With less than three weeks left before this week’s presidential vote, the EAC chose the referendum, which they thought would likely raise more money than a donation drive and send a signal of student support to Mass. Hall.

“Basically,” Pasternack says, “the administration wants to see that students really care about this.”

The administration has already proved they were willing to listen to and act on students’ concerns. In October, the University announced its own sustainability principles in response to students’ concerns about the environmental impact of developing a new campus in Allston.

The first of the six principles, for which University President Lawrence H. Summers has announced his support, states that Harvard will “demonstrat[e] institutional practices that promote sustainability, including measures to increase efficiency and use of renewable resources.”

“With him endorsing and publicly stating that the University should adopt these principles, we should really start to see this movement accelerate,” says Daniel O. Beaudoin, manager of operations, energy and utilities at HSPH.

In addition, some students and staff have argued that the University has a duty to buy renewable energy with some of the money it has saved since 2002 in energy costs thanks to the Resource Efficiency Program (REP).

“If the [Faculty of Arts and Sciences] is showing dollar savings one would question why one wouldn’t invest part of that savings into wind energy,” Beaudoin says.

A GUST OF SUPPORT

The College’s purchase of renewable energy has garnered nearly unequivocal support among the current candidates for council leadership, all of whom co-sponsored the legislation for the referendum.

“I think Harvard should be more environmentally conscious and serve as an example for other schools in this area,” says presidential candidate Matthew J. Glazer ’06.

Teo P. Nicolais ’06, who is also running for president, says the student body and the administration should seriously consider the prospect of the purchase.

“The key thing to evaluate is that whenever we increase a service to students, somehow or other we realize the cost,” Nicolais says, regarding the possibility that administration might match the student contributions. “One way or another that’s going to come out of the University’s budget, and that money could have been used for other services.”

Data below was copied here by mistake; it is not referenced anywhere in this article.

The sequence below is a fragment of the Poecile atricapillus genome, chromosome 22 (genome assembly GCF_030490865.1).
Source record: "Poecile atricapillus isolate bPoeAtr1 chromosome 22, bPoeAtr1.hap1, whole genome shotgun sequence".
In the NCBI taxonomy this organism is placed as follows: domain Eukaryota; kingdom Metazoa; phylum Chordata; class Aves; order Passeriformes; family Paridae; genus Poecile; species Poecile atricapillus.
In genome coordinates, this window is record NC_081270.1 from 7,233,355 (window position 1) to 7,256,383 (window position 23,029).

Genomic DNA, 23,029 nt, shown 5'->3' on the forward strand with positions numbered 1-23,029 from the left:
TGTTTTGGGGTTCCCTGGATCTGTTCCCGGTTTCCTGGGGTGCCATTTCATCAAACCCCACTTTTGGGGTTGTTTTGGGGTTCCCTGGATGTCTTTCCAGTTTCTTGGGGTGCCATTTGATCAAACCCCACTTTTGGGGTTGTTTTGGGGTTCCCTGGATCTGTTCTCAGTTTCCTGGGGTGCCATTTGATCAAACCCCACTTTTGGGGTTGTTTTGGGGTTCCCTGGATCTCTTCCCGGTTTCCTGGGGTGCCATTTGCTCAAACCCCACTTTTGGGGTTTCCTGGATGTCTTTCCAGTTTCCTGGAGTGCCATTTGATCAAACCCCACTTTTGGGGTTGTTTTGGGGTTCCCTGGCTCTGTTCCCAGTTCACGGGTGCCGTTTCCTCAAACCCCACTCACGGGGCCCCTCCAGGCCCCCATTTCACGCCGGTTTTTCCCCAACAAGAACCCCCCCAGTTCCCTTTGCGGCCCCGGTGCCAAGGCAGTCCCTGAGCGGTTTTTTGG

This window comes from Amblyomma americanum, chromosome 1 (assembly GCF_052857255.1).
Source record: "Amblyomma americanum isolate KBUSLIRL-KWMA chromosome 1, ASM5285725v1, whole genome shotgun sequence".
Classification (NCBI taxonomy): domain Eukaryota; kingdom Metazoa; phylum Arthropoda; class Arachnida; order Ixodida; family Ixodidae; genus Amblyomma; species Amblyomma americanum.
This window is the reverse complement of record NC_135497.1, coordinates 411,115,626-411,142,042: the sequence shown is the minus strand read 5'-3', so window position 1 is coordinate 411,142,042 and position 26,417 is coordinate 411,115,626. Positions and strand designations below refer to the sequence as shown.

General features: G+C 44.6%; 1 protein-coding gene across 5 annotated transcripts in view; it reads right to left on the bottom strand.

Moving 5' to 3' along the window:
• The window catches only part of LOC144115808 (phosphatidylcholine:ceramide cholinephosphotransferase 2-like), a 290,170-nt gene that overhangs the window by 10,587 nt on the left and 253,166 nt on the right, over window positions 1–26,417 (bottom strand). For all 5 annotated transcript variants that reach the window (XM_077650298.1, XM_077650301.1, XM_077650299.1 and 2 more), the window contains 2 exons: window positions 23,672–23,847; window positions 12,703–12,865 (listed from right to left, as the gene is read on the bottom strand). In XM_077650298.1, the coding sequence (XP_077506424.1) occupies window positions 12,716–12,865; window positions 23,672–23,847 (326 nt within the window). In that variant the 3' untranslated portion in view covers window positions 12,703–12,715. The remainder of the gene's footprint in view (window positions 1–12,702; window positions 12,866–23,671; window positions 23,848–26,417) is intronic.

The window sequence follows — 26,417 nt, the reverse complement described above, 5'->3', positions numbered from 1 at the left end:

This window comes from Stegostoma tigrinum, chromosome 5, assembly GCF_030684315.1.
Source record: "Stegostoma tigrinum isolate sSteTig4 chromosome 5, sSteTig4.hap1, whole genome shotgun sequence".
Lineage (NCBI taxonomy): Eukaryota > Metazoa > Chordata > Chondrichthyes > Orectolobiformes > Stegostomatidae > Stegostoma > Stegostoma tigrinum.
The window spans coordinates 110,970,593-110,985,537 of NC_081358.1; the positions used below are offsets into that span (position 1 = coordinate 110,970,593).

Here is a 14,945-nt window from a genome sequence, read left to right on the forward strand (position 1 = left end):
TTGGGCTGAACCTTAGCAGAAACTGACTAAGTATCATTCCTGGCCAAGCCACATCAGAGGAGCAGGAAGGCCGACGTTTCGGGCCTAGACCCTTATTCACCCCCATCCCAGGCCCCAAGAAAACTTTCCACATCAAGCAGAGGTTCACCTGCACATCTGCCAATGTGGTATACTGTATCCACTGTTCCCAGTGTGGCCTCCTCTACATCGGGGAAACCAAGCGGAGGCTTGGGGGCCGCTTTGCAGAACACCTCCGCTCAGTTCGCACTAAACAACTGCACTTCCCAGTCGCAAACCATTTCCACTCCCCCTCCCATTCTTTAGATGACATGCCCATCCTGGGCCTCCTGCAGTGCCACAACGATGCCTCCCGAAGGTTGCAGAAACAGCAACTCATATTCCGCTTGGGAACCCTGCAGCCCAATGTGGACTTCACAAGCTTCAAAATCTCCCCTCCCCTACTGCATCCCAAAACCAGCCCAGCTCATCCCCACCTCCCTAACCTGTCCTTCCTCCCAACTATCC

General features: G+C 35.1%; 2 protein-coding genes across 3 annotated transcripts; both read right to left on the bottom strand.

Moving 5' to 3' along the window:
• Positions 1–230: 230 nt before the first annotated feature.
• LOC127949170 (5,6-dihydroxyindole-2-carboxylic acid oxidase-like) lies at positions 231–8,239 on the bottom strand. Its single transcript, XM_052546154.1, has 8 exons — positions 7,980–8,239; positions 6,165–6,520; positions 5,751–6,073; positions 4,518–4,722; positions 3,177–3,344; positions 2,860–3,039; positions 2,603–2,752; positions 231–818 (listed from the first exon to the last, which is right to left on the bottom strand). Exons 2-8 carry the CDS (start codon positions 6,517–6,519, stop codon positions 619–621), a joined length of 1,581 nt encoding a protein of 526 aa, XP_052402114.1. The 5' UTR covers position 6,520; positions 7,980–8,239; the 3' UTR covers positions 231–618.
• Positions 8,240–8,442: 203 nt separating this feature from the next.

While presidential candidate Tracy T. Moore II ’06 did not respond to requests for comment, Ian W. Nichols ’06, Moore’s running mate, has said he views a termbill fee as only a “temporary solution,” and that the administration should eventually foot the bill for renewable energy.

Even so, a spring 2003 survey conducted by REP suggests that the student body is receptive to the idea of a new termbill fee. About 69 percent of the more than 2,000 undergraduates surveyed said they would be “willing” to pay an extra $25 in room and board to allow for one-fifth of their residence’s energy to come from renewable sources.

A SECOND WIND?

Supporters of the referendum see it as a stepping stone to eventually deriving all of Harvard’s electricity—about 225 million kWh annually, according to the EAC—from renewable sources, and to encourage the creation of wind farms closer to Cambridge.

“I think that in the near future it’d be very feasible to see Harvard University on 50 or 100 percent wind power, but it’d be really great if it were local,” Beaudoin says.

To that end, Energy Strategist Mary H. Smith says the University may purchase a long-term commitment in a New England renewable energy source such as Cape Wind, a project to build a wind farm in Nantucket Sound. (The proposal is facing fierce opposition from many Cape Cod residents, who fear the offshore turbines would harm their ocean view.)

Looking even further ahead, some clean energy supporters hope to see the construction of Harvard’s own wind turbine on the new Allston campus, which is to be developed over the next decade.

In an e-mail, Harvard’s Senior Director of Community Relations Mary H. Power denied any “specific consideration” of an Allston turbine.

While the idea is a “cool” one, said Smith, the energy strategist, “I think at this time it’s a dream.”